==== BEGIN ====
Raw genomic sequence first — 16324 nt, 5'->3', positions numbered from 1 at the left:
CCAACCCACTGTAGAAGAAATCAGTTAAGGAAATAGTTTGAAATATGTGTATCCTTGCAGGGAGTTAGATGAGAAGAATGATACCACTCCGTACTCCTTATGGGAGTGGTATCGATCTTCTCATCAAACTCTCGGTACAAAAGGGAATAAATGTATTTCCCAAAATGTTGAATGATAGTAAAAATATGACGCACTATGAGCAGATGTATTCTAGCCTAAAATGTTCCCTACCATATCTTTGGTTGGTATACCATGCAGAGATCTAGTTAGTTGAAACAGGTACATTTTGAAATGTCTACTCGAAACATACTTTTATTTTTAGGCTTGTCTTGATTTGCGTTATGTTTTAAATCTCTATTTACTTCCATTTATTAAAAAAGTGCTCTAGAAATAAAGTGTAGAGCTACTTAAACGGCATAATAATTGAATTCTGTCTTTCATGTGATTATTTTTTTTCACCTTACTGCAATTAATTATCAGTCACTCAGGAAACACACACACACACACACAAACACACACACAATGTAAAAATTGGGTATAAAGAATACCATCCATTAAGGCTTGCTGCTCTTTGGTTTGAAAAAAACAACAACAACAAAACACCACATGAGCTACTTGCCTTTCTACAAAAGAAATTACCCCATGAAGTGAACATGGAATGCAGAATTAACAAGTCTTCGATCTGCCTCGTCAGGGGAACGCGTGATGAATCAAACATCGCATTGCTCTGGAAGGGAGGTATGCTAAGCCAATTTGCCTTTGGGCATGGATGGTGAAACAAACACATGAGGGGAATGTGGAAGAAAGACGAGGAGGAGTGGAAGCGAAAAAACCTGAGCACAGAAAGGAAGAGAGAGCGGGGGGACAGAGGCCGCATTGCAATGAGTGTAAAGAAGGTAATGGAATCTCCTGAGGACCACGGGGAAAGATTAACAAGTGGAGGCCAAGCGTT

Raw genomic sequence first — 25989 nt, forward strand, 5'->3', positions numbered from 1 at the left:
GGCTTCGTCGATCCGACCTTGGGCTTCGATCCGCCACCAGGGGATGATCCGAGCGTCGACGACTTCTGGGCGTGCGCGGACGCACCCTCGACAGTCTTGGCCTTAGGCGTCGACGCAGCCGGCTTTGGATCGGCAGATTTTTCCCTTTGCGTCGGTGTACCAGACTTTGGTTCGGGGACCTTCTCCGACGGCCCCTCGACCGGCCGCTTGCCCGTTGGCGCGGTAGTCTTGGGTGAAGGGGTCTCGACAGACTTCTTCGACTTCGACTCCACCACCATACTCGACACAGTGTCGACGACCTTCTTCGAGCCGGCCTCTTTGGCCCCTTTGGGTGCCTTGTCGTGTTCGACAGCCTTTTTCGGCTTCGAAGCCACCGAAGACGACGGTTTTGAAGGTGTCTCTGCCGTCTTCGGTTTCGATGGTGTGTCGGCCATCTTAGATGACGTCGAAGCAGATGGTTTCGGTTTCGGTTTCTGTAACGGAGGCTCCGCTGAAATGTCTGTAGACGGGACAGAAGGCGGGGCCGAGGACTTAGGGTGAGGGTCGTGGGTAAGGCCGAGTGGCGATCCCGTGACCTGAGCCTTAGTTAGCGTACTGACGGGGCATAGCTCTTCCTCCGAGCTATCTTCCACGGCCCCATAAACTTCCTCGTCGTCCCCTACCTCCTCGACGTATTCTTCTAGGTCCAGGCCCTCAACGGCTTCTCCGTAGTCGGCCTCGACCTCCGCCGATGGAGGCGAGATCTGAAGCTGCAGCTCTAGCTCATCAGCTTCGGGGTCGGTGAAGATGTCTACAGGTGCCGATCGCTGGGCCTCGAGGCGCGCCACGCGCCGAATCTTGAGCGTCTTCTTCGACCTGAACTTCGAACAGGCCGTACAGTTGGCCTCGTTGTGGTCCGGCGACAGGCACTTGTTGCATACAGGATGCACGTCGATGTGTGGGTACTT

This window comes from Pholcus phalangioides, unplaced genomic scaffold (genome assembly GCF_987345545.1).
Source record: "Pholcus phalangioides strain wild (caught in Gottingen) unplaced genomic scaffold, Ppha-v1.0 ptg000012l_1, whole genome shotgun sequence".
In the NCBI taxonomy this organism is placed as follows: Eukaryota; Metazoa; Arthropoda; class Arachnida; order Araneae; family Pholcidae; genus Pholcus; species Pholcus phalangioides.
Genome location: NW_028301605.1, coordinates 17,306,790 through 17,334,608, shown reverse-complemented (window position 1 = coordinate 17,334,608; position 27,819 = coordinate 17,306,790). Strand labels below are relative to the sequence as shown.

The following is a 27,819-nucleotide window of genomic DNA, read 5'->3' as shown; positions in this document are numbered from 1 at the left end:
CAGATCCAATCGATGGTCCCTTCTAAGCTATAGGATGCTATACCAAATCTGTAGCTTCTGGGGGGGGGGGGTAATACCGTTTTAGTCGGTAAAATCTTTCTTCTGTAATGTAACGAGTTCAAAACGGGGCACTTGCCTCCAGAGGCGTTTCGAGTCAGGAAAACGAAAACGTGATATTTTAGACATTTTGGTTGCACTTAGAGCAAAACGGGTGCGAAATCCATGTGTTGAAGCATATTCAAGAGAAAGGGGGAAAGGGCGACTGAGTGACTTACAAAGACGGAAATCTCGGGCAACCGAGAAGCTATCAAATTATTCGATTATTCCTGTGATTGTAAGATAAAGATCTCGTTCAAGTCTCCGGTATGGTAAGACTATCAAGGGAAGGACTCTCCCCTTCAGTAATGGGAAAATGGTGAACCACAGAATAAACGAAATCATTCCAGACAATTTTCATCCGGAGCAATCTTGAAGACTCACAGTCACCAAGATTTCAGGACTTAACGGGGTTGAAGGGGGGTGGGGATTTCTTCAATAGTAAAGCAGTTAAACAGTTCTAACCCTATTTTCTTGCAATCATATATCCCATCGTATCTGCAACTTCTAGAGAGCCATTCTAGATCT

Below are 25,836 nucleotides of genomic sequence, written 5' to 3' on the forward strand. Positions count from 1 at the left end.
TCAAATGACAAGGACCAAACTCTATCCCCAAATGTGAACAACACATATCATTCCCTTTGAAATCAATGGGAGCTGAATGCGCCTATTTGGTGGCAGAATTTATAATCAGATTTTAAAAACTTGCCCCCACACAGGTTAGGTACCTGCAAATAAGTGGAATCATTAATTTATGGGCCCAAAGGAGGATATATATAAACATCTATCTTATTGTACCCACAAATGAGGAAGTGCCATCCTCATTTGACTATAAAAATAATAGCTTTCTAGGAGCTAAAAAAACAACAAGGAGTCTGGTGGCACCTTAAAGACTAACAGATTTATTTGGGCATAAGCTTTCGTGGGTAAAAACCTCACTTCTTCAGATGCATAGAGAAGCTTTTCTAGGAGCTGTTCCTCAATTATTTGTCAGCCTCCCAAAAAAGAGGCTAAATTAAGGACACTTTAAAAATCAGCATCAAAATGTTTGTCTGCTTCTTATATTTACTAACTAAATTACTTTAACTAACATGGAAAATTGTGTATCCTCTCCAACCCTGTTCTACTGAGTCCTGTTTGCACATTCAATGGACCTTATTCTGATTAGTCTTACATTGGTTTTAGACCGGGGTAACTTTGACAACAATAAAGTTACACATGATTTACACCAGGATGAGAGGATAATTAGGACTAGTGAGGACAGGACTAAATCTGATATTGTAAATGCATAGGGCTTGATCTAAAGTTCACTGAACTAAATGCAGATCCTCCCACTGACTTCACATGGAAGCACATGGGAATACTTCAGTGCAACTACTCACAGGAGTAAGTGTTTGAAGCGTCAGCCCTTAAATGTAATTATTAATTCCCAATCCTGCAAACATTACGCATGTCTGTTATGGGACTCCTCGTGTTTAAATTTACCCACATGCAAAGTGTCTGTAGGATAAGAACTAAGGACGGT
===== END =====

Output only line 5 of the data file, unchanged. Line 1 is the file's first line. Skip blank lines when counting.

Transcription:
This window comes from Pholcus phalangioides, unplaced genomic scaffold (genome assembly GCF_987345545.1).